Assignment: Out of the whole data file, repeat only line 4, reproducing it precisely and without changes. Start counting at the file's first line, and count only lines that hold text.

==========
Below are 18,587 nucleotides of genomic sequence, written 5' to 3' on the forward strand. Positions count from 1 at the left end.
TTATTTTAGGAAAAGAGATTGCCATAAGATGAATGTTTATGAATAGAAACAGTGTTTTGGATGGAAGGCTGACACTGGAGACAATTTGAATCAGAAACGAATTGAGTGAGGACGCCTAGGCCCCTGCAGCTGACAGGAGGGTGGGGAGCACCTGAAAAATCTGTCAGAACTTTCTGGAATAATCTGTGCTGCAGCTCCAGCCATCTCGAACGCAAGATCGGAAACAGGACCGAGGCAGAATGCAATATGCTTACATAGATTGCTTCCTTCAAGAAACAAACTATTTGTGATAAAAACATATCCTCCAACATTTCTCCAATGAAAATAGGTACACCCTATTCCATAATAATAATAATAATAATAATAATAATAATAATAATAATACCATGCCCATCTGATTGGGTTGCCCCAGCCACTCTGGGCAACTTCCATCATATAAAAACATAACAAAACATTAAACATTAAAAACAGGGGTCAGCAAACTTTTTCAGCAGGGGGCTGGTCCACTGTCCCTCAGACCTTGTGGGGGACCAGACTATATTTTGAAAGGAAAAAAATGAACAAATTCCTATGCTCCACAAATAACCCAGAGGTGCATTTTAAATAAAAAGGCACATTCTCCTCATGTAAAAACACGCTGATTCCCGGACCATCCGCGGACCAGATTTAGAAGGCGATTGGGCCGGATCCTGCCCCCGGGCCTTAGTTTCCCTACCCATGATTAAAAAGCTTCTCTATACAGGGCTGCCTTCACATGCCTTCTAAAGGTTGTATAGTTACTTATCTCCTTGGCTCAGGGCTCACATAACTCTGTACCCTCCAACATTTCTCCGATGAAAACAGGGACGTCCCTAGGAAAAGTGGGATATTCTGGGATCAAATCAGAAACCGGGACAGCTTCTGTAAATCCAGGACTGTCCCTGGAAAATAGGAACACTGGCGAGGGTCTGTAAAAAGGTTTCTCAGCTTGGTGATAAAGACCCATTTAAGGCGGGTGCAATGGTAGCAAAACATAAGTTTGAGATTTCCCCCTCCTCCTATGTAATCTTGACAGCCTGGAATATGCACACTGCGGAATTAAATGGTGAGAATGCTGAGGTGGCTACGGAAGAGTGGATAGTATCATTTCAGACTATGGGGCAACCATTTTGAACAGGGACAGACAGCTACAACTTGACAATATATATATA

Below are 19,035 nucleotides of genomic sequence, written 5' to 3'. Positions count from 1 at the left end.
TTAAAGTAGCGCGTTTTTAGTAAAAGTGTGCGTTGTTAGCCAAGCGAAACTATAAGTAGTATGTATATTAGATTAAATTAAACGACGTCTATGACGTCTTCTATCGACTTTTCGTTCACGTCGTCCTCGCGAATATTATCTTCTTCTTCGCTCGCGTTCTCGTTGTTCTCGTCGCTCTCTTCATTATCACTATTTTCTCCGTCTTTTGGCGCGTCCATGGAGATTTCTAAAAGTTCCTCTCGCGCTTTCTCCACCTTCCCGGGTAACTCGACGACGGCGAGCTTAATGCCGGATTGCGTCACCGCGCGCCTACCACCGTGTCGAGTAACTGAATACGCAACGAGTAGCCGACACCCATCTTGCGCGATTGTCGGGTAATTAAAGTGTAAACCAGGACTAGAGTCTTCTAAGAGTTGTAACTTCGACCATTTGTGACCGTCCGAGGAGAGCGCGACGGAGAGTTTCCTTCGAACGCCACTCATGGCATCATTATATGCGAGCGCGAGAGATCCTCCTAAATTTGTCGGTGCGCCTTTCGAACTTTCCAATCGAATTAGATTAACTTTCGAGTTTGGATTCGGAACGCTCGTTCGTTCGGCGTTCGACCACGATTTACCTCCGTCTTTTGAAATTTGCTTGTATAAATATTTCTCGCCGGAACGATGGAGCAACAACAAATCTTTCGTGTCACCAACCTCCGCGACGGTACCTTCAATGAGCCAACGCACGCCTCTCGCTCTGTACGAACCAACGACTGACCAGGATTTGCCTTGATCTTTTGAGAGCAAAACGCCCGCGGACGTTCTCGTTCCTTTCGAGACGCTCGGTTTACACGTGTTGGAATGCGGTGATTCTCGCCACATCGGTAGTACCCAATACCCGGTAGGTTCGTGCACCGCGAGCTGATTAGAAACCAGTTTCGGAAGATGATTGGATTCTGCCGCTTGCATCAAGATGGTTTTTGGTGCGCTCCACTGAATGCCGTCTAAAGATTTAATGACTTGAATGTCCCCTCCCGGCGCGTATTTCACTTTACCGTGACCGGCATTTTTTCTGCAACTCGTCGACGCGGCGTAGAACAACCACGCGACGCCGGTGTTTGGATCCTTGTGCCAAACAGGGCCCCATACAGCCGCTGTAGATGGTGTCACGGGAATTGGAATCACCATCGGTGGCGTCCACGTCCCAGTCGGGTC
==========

TTAAAGTAGCGCGTTTTTAGTAAAAGTGTGCGTTGTTAGCCAAGCGAAACTATAAGTAGTATGTATATTAGATTAAATTAAACGACGTCTATGACGTCTTCTATCGACTTTTCGTTCACGTCGTCCTCGCGAATATTATCTTCTTCTTCGCTCGCGTTCTCGTTGTTCTCGTCGCTCTCTTCATTATCACTATTTTCTCCGTCTTTTGGCGCGTCCATGGAGATTTCTAAAAGTTCCTCTCGCGCTTTCTCCACCTTCCCGGGTAACTCGACGACGGCGAGCTTAATGCCGGATTGCGTCACCGCGCGCCTACCACCGTGTCGAGTAACTGAATACGCAACGAGTAGCCGACACCCATCTTGCGCGATTGTCGGGTAATTAAAGTGTAAACCAGGACTAGAGTCTTCTAAGAGTTGTAACTTCGACCATTTGTGACCGTCCGAGGAGAGCGCGACGGAGAGTTTCCTTCGAACGCCACTCATGGCATCATTATATGCGAGCGCGAGAGATCCTCCTAAATTTGTCGGTGCGCCTTTCGAACTTTCCAATCGAATTAGATTAACTTTCGAGTTTGGATTCGGAACGCTCGTTCGTTCGGCGTTCGACCACGATTTACCTCCGTCTTTTGAAATTTGCTTGTATAAATATTTCTCGCCGGAACGATGGAGCAACAACAAATCTTTCGTGTCACCAACCTCCGCGACGGTACCTTCAATGAGCCAACGCACGCCTCTCGCTCTGTACGAACCAACGACTGACCAGGATTTGCCTTGATCTTTTGAGAGCAAAACGCCCGCGGACGTTCTCGTTCCTTTCGAGACGCTCGGTTTACACGTGTTGGAATGCGGTGATTCTCGCCACATCGGTAGTACCCAATACCCGGTAGGTTCGTGCACCGCGAGCTGATTAGAAACCAGTTTCGGAAGATGATTGGATTCTGCCGCTTGCATCAAGATGGTTTTTGGTGCGCTCCACTGAATGCCGTCTAAAGATTTAATGACTTGAATGTCCCCTCCCGGCGCGTATTTCACTTTACCGTGACCGGCATTTTTTCTGCAACTCGTCGACGCGGCGTAGAACAACCACGCGACGCCGGTGTTTGGATCCTTGTGCCAAACAGGGCCCCATACAGCCGCTGTAGATGGTGTCACGGGAATTGGAATCACCATCGGTGGCGTCCACGTCCCAGTCGGGTC